How I Found My Voice through Cupsize, and Zines in General

The excellent performance artist and filmmaker Miranda July wrote a blurb for the new book Riot Grrrl Collection.

Miranda wrote: “What zine-making taught me about writing: 1. shock yourself with honesty. 2. the truth is messy. 3. be brave like her. I use these skills every day.”

Miranda got it right. Writing a zine taught me the same thing, especially to shock myself with honesty. And to laugh on the page. Zines taught me how to just say it and be brave.

I came alive as a woman and a creative person in my early twenties in New York City when I co-created an independent zine called Cupsize with my friend Tara Emelye.

Tara and I met at Amherst College, but neither one of us was happy there. We both left for schools in New York.

I transferred to Barnard College, the women’s college of Columbia University. Tara transferred to SUNY-Stonybrook.

We reunited in New York City and starting in the summer of 94 while I was living in a summer sublet in the East Village, next to the Pyramid nightclub on Avenue A, we wrote and designed our own zine. We were inspired by other women zinesters during the halcyon Riot Girrl years in New York during the mid-90s. This was two years after Bikini Kill appeared in Newsweek in a story, “Revolution Girl Style” about Riot Grrrl, a “new feminist voice for the video-age generation”–wow, we were the “video-age generation”!

Cupsize lasted for five glorious issues. Most of those issues had launch parties.

We stapled-and-photocopied and cut-and-paste and we could write anything we wanted. Here is the letter from the editor for issue number three.

Writing Cupsize was an important step along my path of independent creativity that led me later to publish To-Do List magazine, start the quirkyalone movement, become a leading advocate of self-marriage, cofound StyleMob, create the Tango Adventure and the Turned-On Living program, and more.

Tara and I called our zine Cupsize because we both had ample bosoms. We wanted to reclaim them with a wink.

The fact that our bodies were curvy was just one of our commonalities. 

We would often put together the zine in her parents’ home,  in their kitchen on Long Island, and stay up late giddy on our creativity, and the fun of printing out our little essays and artwork, cutting and pasting together the pages. We then photocopied the originals and assembled them like little books with staplers.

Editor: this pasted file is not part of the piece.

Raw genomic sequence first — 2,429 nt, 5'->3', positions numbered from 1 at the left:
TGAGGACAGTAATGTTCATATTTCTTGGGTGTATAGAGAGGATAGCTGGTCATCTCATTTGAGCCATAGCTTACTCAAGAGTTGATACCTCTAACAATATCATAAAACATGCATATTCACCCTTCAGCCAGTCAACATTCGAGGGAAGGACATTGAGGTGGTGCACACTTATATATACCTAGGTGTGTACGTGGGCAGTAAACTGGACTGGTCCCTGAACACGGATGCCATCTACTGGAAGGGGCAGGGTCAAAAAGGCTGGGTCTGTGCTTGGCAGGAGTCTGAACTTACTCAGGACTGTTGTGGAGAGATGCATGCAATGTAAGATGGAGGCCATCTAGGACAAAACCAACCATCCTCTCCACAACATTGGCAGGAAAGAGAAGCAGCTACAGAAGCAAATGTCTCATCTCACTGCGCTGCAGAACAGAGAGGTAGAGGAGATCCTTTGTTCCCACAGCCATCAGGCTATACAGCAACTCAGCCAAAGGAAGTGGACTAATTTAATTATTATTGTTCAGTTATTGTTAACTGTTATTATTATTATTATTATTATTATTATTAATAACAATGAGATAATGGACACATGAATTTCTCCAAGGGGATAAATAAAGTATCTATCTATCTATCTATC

There was something very special about a little print magazine, something far more precious than the Internet, which is so easy and ephemeral. Certainly zines were more soulful than Instagram. 

We sent Cupsize out in the mail to our subscribers and other zinesters we met through Factsheet Five, the legendary magazine that reviewed zines around the world (and brought us together with many other zinesters through trading relationships).

Tara and I were great together because we egged each other on, whether we were writing about the taste of grape soda or visiting a peep show in Times Square, bisexual chic, or feminism.

A version of a Cupsize essay, “What I Learned at College: On Feminism, Class, and My Delayed Diploma” appeared in the Voice and then in Women’s Studies Quarterly published by Feminist Press of the City University of New York.

In addition to my work for the Village Voice, I worked at Self Magazine during my time in college, at the 350 Madison Avenue Conde Nast building where Vogue and Glamour were also housed. I had a glamourous job in college, but Cupsize was far more important for my development as a writer.

Through Cupsize I developed a voice.

Our writings from Cupsize are included in this awesome new book, the Riot Grrrl Collection.

This energetic book will inspire all freedom-seekers and lovers of handwritten creativity. Each page of the book is an actual reprint of a zine page, with all the human touches from the creator.